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Piano has more than 260 parameters that can be used to define a plane. However, only a few of these (less than 20) always need to be supplied. A more typical detailed plane specification may involve something like 60~70 parameters.
At any given time, Piano has a 'current plane'. When you start up, this is undefined. You can define it by assigning values to parameters directly, or by loading a 'plane file'. The current plane can be modified and saved at any point to create a new file.
When the user changes the value of a parameter, Piano simply makes a note of it. A full 'redesign' loop (involving all geometry/mass/balance calculations) is then executed spontaneously as soon as you request any kind of output information.
There is no difference between a notional project design and a model of an existing aircraft. Terms such as 'point design' or 'aircraft' all simply refer to the current plane. Essentially this corresponds to a set of physical geometric and mass characteristics (Chapters 3 & 4). Its performance characteristics can be calculated at any time (Chapters 9,10,16). Various design tools involving iteration, parametric studies, or optimisation let you adjust particular parameters in order to match specific design goals (Chapter 14).
There are three kinds of parameters in Piano. They are color-coded in the various parameter-selection windows and palettes. 'Vital' parameters are red, 'Defaulted' parameters are black, and 'Calculable' parameters are green.
'Vital' parameters, such as the wing-area , have no initial value and invariably need to be specified. There are only 15 of these and they constitute the most basic level of definition. You won't be able to obtain any reports or other output until all 'vitals' are assigned.
'Defaulted' parameters, such as the mass-per-pax , have a representative default setting (for example, a passenger with luggage weighs typically 95 kg). This is used unless a different value has been input.
'Calculable' parameters, such as the apu-mass , don't have a fixed default value but can be calculated internally through appropriate methods or correlations (for example, the mass of the auxiliary power unit may depend on the number of passengers). Internal calculation is used automatically unless a value has been explicitly supplied by the user.
The following terms are also used: An 'unassigned' parameter is a vital parameter that has not yet been given a value. A 'disturbed' parameter is either a defaulted parameter whose current value differs from the default, or a calculable parameter whose value has been fixed by the user. Obviously these categories will vary depending on the status of the current aircraft.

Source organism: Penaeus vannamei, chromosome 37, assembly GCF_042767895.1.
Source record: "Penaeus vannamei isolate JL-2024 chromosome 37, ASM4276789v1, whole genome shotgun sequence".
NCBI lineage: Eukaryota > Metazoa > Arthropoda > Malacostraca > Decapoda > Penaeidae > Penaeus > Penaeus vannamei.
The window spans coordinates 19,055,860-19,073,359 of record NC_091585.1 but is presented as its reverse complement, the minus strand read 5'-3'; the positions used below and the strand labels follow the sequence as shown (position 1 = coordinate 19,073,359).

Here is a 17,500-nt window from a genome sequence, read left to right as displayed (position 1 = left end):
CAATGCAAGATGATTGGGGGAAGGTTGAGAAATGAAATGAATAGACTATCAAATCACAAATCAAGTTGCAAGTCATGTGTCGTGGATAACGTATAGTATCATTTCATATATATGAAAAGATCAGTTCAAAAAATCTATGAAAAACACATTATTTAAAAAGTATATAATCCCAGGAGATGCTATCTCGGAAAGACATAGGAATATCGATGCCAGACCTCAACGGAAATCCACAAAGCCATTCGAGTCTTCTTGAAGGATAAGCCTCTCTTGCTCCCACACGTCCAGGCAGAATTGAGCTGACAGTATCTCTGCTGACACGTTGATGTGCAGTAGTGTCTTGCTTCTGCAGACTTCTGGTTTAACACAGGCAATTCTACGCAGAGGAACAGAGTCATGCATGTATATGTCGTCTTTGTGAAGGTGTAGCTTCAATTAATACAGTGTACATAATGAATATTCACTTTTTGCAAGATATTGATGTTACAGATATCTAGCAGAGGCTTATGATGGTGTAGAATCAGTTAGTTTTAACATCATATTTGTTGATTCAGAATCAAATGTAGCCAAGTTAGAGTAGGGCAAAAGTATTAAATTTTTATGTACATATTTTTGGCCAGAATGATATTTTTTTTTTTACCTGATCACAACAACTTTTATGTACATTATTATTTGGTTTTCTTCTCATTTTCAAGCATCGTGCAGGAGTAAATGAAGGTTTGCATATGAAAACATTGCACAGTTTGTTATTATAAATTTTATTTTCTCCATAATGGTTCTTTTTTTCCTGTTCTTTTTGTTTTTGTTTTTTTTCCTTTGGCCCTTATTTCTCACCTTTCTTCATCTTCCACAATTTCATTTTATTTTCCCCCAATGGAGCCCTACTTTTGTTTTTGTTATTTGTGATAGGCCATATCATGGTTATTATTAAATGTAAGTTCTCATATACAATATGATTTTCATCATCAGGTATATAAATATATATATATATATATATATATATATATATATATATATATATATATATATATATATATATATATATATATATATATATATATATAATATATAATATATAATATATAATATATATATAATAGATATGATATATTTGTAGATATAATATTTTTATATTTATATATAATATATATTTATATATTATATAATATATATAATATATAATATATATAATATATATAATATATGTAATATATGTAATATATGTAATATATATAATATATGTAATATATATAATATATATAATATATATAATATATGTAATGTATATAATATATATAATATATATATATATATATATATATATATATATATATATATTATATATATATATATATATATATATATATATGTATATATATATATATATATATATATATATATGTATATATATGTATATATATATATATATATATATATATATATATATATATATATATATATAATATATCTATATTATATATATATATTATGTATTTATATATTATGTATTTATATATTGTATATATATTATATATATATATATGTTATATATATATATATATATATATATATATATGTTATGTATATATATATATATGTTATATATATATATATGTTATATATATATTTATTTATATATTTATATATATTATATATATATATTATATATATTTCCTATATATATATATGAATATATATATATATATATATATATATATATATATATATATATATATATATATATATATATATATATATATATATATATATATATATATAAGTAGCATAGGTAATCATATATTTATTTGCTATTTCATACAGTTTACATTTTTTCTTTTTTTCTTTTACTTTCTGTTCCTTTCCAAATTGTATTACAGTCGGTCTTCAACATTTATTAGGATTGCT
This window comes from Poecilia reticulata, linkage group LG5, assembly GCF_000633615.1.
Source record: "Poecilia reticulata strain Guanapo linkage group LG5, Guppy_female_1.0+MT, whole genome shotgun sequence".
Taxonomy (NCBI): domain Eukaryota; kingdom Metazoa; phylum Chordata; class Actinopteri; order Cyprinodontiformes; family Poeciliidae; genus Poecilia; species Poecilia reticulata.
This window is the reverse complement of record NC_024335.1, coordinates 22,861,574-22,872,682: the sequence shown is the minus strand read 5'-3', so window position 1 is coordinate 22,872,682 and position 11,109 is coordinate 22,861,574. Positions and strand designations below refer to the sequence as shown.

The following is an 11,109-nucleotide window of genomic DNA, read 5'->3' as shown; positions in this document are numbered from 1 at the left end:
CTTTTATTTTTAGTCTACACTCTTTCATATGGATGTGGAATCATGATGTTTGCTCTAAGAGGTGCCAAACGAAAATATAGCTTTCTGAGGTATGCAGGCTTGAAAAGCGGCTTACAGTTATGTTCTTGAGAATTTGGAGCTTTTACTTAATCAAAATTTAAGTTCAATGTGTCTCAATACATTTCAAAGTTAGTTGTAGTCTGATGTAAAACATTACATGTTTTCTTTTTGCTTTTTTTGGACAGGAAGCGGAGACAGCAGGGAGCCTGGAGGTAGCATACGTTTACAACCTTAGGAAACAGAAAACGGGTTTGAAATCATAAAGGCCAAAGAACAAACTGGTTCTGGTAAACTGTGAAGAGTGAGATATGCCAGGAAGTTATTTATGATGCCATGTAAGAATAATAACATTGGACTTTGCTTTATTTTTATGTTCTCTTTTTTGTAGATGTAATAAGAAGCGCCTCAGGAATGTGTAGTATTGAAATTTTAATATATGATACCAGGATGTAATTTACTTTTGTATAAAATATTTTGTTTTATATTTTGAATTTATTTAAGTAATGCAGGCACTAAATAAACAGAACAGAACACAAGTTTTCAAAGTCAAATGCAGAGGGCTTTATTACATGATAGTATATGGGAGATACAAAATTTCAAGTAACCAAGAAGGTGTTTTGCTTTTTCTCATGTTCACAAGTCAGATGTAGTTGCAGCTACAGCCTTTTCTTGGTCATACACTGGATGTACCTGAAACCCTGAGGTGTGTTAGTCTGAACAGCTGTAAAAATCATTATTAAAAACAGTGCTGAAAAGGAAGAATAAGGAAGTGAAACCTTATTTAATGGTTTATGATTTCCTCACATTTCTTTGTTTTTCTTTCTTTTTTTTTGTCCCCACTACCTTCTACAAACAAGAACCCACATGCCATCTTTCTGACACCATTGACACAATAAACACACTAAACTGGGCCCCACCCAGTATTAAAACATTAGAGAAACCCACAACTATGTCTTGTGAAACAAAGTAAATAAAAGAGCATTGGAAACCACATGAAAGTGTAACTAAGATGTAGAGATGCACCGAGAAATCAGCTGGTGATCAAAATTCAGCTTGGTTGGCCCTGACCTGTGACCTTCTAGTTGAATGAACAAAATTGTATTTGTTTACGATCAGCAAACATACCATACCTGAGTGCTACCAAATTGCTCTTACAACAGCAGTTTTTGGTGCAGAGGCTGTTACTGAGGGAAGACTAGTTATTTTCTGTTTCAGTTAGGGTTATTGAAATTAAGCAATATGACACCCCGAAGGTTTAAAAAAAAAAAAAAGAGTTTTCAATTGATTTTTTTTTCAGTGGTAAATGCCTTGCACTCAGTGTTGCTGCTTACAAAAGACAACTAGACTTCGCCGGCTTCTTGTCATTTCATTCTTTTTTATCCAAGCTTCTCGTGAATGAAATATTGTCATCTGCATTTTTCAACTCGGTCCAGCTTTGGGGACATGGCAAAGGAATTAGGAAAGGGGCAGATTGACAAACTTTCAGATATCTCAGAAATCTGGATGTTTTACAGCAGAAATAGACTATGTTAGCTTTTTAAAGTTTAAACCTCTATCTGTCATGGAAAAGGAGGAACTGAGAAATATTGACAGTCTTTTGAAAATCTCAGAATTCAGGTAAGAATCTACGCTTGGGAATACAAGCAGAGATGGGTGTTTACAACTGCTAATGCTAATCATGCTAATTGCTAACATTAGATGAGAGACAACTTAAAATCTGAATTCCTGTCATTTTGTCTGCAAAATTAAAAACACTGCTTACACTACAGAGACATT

Each parameter has its own 'parameter dialog', through which you can examine and modify its current value. You can access a parameter's dialog in many different ways:
- By clicking on blue parameter names like mto-mass within this User's Guide.
- Through parameter palettes, explained in the next section. This is what you'll probably use most of the time. All parameters belong to at least one palette.
- If you see the name of a parameter in the main output window, you can click on that.
- The 'Group' menu gathers some of the most significant or frequently-used parameters under simple headings like 'wing'. It does not cover all parameters.
- The 'Param' menu has many features that create parameter-selection windows:
- 'All Parameters' simply displays the complete set, in alphabetic order.
- 'Params With...' lets you find parameters whose name includes a given string (for example, type 'asp' to get the aspect ratios).
- 'Unassigned Census' and 'Disturbed Census' show the respective parameters depending on current status.
- 'Repeat Recent...' lists the last ten or so parameters to have been used by you.
- 'Repeat Last' shows again the last parameter's dialog. This is very useful in the form of its keyboard equivalent, Command-Z.
- Finally, you can click on parameters inside a 'plane' file if you open it via the 'View Plane File...' item ('Plane' menu).
The 'Palette...' feature ('Param' menu) is by far the most powerful and flexible way of accessing parameters. Piano includes many predefined palettes (see 'Load Palette...'). You can modify these or create entirely new ones to suit your needs. Use the 'Show Available' item to display a 'palette picker' of all available palettes.
To create a new palette, hold down the Option key and select a parameter (from any parameter-selection window or item described above, or from the 'Group' menu). You can add as many parameters as you want. To remove a parameter, Option-click its name on the palette. If you want to make your new palette permanently available, save it via 'Save Palette As...'.
Palettes are shown one at a time (there is one 'current palette'). You can switch between them via the mini-menu at the top of the current palette, or through the 'available palette' picker. The picker will also be displayed if you select the title of the mini-menu ('palettes').
Palettes remain visible above all other windows, and always show the current values next to the name of each parameter. A small diamond is shown in front of each parameter whose value is not at its default setting.